Prompt climate action needs to be taken according to the new major scientific report by the Intergovernmental Panel on Climate Change (IPCC). The AR6 WGI Report provides a full and comprehensive assessment of the physical science basis of climate change that builds on the previous assessments and these Special Reports and consider new information and knowledge from the recent scientific literature, including longer observational datasets, new scenarios and model results.

For the first time, the Sixth Assessment Report provides a more detailed regional assessment of climate change, including a focus on useful information that can inform risk assessment, adaptation, and other decision-making, and a new framework that helps translate physical changes in the climate – heat, cold, rain, drought, snow, wind, coastal flooding and more – into what they mean for society and ecosystems.

We are witnessing changes in the climate system, resulting from past, present and future human activities, which will continue long into the future (centuries to millennia) even with strong reductions in greenhouse gas emissions.  Some aspects of the climate system, including the terrestrial biosphere, deep ocean and the cryosphere, respond much more slowly than surface temperatures to changes in greenhouse gas concentrations. As a result, there are already substantial committed changes associated with past greenhouse gas emissions. For example, global mean sea level will continue to rise for thousands of years, even if future CO2 emissions are reduced to net zero and global warming halted, as excess energy due to past emissions continues to propagate into the deep ocean and as glaciers and ice sheets continue to melt.

Climate change is bringing multiple different changes in different regions –  which will all increase with further warming.  These include changes to wetness and dryness, to winds, snow and ice, coastal areas and oceans. For example:

  • Climate change is intensifying the water cycle. This brings more intense rainfall and associated flooding, as well as more intense drought in many regions.
  • Climate change is affecting rainfall patterns. In high latitudes, precipitation is likely to increase, while it is projected to decrease over large parts of the subtropics. Changes to monsoon precipitation are expected, which will vary by region.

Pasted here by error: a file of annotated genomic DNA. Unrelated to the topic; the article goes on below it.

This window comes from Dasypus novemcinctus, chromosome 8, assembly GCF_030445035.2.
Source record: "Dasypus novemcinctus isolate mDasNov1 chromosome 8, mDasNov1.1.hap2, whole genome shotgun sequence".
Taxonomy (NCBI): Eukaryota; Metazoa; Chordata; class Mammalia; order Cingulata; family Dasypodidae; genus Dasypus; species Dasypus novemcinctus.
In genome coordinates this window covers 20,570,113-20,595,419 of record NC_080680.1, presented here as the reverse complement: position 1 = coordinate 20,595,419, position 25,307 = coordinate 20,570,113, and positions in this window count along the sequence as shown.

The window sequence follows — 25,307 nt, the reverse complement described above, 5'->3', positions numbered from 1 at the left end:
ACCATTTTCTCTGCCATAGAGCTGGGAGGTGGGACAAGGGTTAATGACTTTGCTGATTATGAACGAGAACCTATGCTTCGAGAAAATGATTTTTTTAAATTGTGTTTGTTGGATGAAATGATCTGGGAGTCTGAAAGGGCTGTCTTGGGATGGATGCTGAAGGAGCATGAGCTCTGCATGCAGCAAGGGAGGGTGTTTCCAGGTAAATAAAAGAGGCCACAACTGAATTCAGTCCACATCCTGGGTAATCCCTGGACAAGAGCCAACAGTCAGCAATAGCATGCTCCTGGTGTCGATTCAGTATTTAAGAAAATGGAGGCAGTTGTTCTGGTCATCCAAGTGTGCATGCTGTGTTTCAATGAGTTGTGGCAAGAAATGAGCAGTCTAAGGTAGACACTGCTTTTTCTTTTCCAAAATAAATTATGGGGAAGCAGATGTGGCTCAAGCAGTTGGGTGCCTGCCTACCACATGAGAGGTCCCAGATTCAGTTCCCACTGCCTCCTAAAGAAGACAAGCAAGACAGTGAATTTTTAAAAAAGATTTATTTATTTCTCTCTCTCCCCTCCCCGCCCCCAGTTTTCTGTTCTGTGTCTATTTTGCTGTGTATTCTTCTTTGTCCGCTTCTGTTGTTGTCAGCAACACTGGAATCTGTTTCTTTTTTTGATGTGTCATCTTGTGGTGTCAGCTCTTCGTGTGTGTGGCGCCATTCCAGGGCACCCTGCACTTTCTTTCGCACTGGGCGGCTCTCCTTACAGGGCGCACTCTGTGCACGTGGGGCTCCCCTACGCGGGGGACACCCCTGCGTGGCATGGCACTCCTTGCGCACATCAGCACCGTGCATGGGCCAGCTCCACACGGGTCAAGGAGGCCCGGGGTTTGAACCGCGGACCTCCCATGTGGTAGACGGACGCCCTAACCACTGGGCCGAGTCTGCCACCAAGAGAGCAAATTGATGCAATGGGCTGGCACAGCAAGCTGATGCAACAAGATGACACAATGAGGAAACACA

• Coastal areas will see continued sea level rise throughout the 21st century, contributing to more frequent and severe coastal flooding in low-lying areas and coastal erosion. Extreme sea level events that previously occurred once in 100 years could happen every year by the end of this century.
  • Further warming will amplify permafrost thawing, and the loss of seasonal snow cover, melting of glaciers and ice sheets, and loss of summer Arctic sea ice.
  • Changes to the ocean, including warming, more frequent marine heatwaves, ocean acidification, and reduced oxygen levels have been clearly linked to human influence. These changes affect both ocean ecosystems and the people that rely on them, and they will continue throughout at least the rest of this century.
  • For cities, some aspects of climate change may be amplified, including heat (since urban areas are usually warmer than their surroundings), flooding from heavy precipitation events and sea level rise in coastal cities.

The report also shows that human actions still have the potential to determine the future course of climate. The evidence is clear that carbon dioxide (CO2) is the main driver of climate change, even as other greenhouse gases and air pollutants also affect the climate.

Stabilizing the climate will require strong, rapid, and sustained reductions in greenhouse gas emissions, and reaching net zero CO2 emissions. Limiting other greenhouse gases and air pollutants, especially methane, could have benefits both for health and the climate

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